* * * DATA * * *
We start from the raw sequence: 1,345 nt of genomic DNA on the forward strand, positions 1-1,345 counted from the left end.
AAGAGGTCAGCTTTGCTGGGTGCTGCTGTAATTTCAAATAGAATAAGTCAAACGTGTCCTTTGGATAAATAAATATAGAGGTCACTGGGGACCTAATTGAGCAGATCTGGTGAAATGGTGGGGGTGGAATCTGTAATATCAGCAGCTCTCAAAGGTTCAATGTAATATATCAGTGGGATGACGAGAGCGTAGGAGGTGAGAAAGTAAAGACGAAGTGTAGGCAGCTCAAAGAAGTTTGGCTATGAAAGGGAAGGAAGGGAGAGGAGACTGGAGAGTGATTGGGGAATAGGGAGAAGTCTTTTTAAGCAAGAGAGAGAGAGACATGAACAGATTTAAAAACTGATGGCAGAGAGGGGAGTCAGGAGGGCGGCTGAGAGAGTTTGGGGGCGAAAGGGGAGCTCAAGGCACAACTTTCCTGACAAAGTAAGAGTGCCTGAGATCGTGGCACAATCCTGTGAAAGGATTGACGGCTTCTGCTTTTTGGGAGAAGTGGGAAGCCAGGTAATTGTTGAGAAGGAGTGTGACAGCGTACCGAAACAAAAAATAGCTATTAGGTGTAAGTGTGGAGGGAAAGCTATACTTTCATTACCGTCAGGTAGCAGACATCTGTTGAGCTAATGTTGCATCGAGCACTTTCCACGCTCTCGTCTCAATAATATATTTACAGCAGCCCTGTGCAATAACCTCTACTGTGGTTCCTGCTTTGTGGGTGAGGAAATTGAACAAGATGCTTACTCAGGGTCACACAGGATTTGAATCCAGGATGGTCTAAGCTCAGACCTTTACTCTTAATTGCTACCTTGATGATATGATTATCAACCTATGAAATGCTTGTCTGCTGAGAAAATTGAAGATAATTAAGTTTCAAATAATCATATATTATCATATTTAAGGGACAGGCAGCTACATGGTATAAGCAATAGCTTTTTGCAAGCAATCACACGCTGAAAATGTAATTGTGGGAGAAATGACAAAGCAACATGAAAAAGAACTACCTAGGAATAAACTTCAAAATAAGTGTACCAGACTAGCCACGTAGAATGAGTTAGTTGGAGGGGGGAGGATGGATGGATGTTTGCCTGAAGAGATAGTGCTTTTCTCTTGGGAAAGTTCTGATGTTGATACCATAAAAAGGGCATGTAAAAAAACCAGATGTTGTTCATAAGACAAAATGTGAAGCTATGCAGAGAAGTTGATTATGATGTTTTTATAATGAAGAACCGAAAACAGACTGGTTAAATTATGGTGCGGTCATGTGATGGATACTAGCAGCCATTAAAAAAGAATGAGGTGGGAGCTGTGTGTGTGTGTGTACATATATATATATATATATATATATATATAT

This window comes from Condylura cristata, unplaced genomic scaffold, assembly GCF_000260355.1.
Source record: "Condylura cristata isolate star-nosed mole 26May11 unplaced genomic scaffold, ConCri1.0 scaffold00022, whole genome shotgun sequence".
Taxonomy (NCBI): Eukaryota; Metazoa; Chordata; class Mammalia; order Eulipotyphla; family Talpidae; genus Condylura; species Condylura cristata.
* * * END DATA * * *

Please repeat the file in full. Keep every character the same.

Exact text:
We start from the raw sequence: 1,345 nt of genomic DNA on the forward strand, positions 1-1,345 counted from the left end.
AAGAGGTCAGCTTTGCTGGGTGCTGCTGTAATTTCAAATAGAATAAGTCAAACGTGTCCTTTGGATAAATAAATATAGAGGTCACTGGGGACCTAATTGAGCAGATCTGGTGAAATGGTGGGGGTGGAATCTGTAATATCAGCAGCTCTCAAAGGTTCAATGTAATATATCAGTGGGATGACGAGAGCGTAGGAGGTGAGAAAGTAAAGACGAAGTGTAGGCAGCTCAAAGAAGTTTGGCTATGAAAGGGAAGGAAGGGAGAGGAGACTGGAGAGTGATTGGGGAATAGGGAGAAGTCTTTTTAAGCAAGAGAGAGAGAGACATGAACAGATTTAAAAACTGATGGCAGAGAGGGGAGTCAGGAGGGCGGCTGAGAGAGTTTGGGGGCGAAAGGGGAGCTCAAGGCACAACTTTCCTGACAAAGTAAGAGTGCCTGAGATCGTGGCACAATCCTGTGAAAGGATTGACGGCTTCTGCTTTTTGGGAGAAGTGGGAAGCCAGGTAATTGTTGAGAAGGAGTGTGACAGCGTACCGAAACAAAAAATAGCTATTAGGTGTAAGTGTGGAGGGAAAGCTATACTTTCATTACCGTCAGGTAGCAGACATCTGTTGAGCTAATGTTGCATCGAGCACTTTCCACGCTCTCGTCTCAATAATATATTTACAGCAGCCCTGTGCAATAACCTCTACTGTGGTTCCTGCTTTGTGGGTGAGGAAATTGAACAAGATGCTTACTCAGGGTCACACAGGATTTGAATCCAGGATGGTCTAAGCTCAGACCTTTACTCTTAATTGCTACCTTGATGATATGATTATCAACCTATGAAATGCTTGTCTGCTGAGAAAATTGAAGATAATTAAGTTTCAAATAATCATATATTATCATATTTAAGGGACAGGCAGCTACATGGTATAAGCAATAGCTTTTTGCAAGCAATCACACGCTGAAAATGTAATTGTGGGAGAAATGACAAAGCAACATGAAAAAGAACTACCTAGGAATAAACTTCAAAATAAGTGTACCAGACTAGCCACGTAGAATGAGTTAGTTGGAGGGGGGAGGATGGATGGATGTTTGCCTGAAGAGATAGTGCTTTTCTCTTGGGAAAGTTCTGATGTTGATACCATAAAAAGGGCATGTAAAAAAACCAGATGTTGTTCATAAGACAAAATGTGAAGCTATGCAGAGAAGTTGATTATGATGTTTTTATAATGAAGAACCGAAAACAGACTGGTTAAATTATGGTGCGGTCATGTGATGGATACTAGCAGCCATTAAAAAAGAATGAGGTGGGAGCTGTGTGTGTGTGTGTACATATATATATATATATATATATATATATAT

This window comes from Condylura cristata, unplaced genomic scaffold, assembly GCF_000260355.1.
Source record: "Condylura cristata isolate star-nosed mole 26May11 unplaced genomic scaffold, ConCri1.0 scaffold00022, whole genome shotgun sequence".
Taxonomy (NCBI): Eukaryota; Metazoa; Chordata; class Mammalia; order Eulipotyphla; family Talpidae; genus Condylura; species Condylura cristata.